Budweiser Sells Out Of First NFT Offering, But What Did Collectors Actually Buy?
by Rudy Sanchez on 12/03/2021 | 3 Minute Read
The rapid rise in cryptocurrency interest and market value has everyone looking for ways to leverage the hype around the technology and get a taste of the profits that some of those crypto investors have seen in the last two years.
Driven by FOMO and old-school greed, multitudes of token projects are coming out of the woodwork and powered by the same technology behind coins like Ethereum. Tokens are like coins, except they can get customized to function in specific ways. One type of token riding the hype train are NFTs, i.e., Non-Fungible Tokens. They are unlike other tokens or coins on the blockchain in that they can not be duplicated or exchanged one-for-one. This functionality is particularly useful in the art and collection world, as proof-of-ownership and authenticity can be verified with a high degree of confidence, as blockchain records are distributed and can’t be destroyed or edited by anyone. Artists aren’t the only ones releasing NFT to sell art; brands are getting in and offering digital collectibles.
Budweiser is the latest brand to enter the NFT space, putting up a collection of its most memorable can designs. The compilation, called “Budverse Cans Heritage Edition,” quickly sold out, and the purchase of a Budverse NFT also includes vague “Budverse” perks that aren’t apparent on the NFT product page (we've reached out to Budweiser's PR team, and we're waiting to hear back).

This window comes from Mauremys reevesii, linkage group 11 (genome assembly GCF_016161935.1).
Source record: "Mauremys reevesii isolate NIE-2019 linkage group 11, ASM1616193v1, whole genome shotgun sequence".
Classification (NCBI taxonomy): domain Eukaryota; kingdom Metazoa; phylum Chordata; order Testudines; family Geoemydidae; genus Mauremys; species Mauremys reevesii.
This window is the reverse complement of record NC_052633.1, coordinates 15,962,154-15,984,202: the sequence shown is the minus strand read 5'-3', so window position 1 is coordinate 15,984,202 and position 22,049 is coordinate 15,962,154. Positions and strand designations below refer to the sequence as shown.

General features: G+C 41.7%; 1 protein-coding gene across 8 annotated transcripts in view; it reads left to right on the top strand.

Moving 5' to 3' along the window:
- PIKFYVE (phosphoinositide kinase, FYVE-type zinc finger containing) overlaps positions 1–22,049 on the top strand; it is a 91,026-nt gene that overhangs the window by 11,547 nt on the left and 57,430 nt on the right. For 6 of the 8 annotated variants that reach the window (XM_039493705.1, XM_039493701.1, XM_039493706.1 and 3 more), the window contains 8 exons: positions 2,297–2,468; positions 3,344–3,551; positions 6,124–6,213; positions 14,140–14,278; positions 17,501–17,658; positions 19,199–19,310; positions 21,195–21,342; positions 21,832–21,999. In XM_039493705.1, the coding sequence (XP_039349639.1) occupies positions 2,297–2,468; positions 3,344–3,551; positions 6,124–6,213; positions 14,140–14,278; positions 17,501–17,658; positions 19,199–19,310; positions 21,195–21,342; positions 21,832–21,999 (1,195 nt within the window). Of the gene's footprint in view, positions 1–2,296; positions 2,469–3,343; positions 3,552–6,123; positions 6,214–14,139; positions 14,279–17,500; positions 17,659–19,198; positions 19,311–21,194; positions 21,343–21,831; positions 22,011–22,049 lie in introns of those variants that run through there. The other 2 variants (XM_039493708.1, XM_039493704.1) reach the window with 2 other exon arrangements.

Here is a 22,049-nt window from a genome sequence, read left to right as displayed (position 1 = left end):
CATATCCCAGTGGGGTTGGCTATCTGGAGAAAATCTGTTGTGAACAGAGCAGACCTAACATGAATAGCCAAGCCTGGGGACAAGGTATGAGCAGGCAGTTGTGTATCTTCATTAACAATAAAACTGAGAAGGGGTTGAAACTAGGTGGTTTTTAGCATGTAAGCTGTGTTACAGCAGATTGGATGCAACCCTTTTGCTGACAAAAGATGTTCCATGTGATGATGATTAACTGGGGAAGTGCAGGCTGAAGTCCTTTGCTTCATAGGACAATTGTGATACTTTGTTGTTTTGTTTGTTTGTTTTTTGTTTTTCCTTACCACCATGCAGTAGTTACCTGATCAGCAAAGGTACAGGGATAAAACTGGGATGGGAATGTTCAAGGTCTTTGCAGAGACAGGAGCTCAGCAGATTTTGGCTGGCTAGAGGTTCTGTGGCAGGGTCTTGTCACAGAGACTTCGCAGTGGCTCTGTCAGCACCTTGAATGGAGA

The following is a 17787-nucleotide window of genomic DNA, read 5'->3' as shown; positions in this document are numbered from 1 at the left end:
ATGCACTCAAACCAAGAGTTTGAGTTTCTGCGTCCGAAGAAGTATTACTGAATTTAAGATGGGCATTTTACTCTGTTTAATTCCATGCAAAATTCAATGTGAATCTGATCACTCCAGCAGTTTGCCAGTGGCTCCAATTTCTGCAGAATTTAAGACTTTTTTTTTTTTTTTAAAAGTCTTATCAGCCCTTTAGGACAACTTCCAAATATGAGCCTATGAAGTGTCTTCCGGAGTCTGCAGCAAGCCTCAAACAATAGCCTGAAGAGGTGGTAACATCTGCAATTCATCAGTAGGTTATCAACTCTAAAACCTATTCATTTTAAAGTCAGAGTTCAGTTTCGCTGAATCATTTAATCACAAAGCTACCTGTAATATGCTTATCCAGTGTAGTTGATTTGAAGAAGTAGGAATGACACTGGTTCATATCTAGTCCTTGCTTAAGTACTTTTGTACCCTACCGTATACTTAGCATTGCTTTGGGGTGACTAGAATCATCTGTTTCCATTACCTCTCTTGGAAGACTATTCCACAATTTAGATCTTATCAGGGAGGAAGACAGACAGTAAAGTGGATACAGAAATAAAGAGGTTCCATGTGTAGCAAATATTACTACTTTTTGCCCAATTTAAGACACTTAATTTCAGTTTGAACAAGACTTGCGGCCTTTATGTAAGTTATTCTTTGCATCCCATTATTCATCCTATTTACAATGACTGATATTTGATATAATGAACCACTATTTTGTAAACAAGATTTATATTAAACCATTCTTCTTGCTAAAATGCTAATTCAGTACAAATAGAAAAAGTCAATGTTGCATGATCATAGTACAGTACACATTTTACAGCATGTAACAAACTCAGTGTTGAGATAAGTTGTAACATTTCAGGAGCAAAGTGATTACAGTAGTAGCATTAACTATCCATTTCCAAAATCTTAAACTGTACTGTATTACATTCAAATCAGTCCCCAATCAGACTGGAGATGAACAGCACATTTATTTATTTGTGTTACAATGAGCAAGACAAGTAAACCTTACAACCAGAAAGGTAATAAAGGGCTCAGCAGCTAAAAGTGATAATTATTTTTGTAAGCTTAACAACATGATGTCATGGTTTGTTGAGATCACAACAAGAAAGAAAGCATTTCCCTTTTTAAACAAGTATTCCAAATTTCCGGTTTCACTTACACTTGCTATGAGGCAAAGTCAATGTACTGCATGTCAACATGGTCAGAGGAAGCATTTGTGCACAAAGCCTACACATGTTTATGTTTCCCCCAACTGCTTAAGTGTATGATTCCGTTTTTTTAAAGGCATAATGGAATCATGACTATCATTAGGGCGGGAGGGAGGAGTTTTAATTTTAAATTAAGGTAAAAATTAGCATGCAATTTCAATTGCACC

These Budverse exclusives seem to be the only real perk that comes with owning a heritage can NFT. Owners of the tokens do not own the can design, and according to the terms of sale, purchasers of Budverse NFTs agree to certain ownership conditions, which includes complying with AB InBev’s “Responsible Marketing and Communications Code.” Many of the requirements are meant to discourage underage and irresponsible drinking. Reasonable restrictions, to be sure, but the implication here is that owners of Budverse NFTs own a digital receipt, some “Budverse perks,” and agree to let Budweiser tell them how they can display, use, or resell their NFT.
Cryptocurrency items like NFTs are new, and as is often the case, individuals and firms are experimenting and playing in a technical space vaguely fenced in. Regulators, legislators, and case law are still behind and playing catch up. It’s critical to read the fine print before purchasing a token, lest you end up agreeing to let a brand control how you use “your” NFT.